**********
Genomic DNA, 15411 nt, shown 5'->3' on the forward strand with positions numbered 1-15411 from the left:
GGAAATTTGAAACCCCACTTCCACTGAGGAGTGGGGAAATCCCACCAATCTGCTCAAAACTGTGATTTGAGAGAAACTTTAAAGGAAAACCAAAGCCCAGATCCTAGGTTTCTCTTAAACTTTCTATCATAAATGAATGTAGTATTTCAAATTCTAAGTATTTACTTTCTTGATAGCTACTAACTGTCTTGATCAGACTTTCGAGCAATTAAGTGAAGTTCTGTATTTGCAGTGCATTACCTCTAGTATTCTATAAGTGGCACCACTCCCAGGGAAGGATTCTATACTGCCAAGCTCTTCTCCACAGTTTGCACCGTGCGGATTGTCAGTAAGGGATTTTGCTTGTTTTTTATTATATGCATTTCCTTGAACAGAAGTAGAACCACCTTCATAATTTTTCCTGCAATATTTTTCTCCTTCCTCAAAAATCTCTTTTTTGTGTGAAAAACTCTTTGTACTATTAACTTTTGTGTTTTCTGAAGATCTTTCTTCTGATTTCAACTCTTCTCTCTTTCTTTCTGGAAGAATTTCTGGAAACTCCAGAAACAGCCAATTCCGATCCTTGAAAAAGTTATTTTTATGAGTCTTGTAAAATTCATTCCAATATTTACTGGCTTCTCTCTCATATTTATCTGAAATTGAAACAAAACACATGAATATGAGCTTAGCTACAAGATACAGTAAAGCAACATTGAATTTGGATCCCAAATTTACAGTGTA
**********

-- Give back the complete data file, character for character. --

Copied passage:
Genomic DNA, 15411 nt, shown 5'->3' on the forward strand with positions numbered 1-15411 from the left:
GGAAATTTGAAACCCCACTTCCACTGAGGAGTGGGGAAATCCCACCAATCTGCTCAAAACTGTGATTTGAGAGAAACTTTAAAGGAAAACCAAAGCCCAGATCCTAGGTTTCTCTTAAACTTTCTATCATAAATGAATGTAGTATTTCAAATTCTAAGTATTTACTTTCTTGATAGCTACTAACTGTCTTGATCAGACTTTCGAGCAATTAAGTGAAGTTCTGTATTTGCAGTGCATTACCTCTAGTATTCTATAAGTGGCACCACTCCCAGGGAAGGATTCTATACTGCCAAGCTCTTCTCCACAGTTTGCACCGTGCGGATTGTCAGTAAGGGATTTTGCTTGTTTTTTATTATATGCATTTCCTTGAACAGAAGTAGAACCACCTTCATAATTTTTCCTGCAATATTTTTCTCCTTCCTCAAAAATCTCTTTTTTGTGTGAAAAACTCTTTGTACTATTAACTTTTGTGTTTTCTGAAGATCTTTCTTCTGATTTCAACTCTTCTCTCTTTCTTTCTGGAAGAATTTCTGGAAACTCCAGAAACAGCCAATTCCGATCCTTGAAAAAGTTATTTTTATGAGTCTTGTAAAATTCATTCCAATATTTACTGGCTTCTCTCTCATATTTATCTGAAATTGAAACAAAACACATGAATATGAGCTTAGCTACAAGATACAGTAAAGCAACATTGAATTTGGATCCCAAATTTACAGTGTA